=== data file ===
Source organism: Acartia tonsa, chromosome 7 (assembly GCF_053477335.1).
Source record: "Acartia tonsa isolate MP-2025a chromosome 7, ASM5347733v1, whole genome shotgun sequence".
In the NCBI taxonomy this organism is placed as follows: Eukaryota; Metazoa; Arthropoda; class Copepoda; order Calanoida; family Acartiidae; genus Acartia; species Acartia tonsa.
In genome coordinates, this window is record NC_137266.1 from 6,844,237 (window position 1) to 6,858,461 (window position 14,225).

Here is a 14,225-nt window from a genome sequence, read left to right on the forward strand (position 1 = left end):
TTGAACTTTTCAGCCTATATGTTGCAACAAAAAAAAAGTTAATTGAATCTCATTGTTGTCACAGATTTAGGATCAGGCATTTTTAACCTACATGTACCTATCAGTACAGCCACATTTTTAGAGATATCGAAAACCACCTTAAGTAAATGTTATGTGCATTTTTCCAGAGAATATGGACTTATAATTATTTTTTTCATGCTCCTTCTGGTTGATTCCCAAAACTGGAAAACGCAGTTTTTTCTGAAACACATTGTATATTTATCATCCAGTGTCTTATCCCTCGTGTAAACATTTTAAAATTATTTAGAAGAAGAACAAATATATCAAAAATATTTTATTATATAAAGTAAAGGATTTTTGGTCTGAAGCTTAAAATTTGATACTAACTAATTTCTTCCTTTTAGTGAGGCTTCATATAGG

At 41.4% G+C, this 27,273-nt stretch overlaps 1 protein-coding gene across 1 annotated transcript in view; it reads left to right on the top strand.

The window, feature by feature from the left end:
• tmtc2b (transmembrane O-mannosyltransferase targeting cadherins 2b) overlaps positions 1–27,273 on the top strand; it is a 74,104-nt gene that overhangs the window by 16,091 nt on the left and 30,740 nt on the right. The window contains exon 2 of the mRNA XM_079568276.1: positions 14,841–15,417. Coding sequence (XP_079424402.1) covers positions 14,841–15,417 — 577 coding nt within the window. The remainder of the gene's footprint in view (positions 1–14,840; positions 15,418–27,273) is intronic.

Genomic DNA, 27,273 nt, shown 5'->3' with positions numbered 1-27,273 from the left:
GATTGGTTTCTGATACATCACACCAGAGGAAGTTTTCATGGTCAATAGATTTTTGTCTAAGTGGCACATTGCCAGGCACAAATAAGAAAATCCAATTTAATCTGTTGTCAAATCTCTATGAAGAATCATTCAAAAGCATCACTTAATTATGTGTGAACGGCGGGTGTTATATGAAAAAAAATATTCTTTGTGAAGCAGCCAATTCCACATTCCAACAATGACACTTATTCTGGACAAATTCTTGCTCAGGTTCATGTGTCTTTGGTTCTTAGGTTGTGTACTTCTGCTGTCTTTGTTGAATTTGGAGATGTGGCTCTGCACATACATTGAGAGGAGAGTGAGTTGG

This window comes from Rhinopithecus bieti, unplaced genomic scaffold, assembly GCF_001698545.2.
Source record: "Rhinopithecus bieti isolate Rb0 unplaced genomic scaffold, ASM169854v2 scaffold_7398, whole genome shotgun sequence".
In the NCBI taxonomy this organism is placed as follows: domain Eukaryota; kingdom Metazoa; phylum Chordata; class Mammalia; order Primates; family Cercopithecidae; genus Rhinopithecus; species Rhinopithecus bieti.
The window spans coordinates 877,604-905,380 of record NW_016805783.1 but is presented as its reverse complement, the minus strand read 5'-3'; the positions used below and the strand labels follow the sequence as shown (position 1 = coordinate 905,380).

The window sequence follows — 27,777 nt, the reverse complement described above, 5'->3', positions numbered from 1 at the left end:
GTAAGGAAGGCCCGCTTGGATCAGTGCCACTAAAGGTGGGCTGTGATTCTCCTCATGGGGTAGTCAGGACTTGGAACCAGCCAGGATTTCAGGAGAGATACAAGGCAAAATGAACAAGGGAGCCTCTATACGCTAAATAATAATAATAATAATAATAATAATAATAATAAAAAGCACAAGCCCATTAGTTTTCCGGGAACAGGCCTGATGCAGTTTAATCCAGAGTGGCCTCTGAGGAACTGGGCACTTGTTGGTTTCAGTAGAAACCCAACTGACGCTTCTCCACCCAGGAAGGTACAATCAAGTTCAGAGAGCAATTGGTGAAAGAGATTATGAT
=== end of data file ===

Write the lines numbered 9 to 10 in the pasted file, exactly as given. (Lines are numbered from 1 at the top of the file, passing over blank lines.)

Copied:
• tmtc2b (transmembrane O-mannosyltransferase targeting cadherins 2b) overlaps positions 1–27,273 on the top strand; it is a 74,104-nt gene that overhangs the window by 16,091 nt on the left and 30,740 nt on the right. The window contains exon 2 of the mRNA XM_079568276.1: positions 14,841–15,417. Coding sequence (XP_079424402.1) covers positions 14,841–15,417 — 577 coding nt within the window. The remainder of the gene's footprint in view (positions 1–14,840; positions 15,418–27,273) is intronic.

Genomic DNA, 27,273 nt, shown 5'->3' with positions numbered 1-27,273 from the left: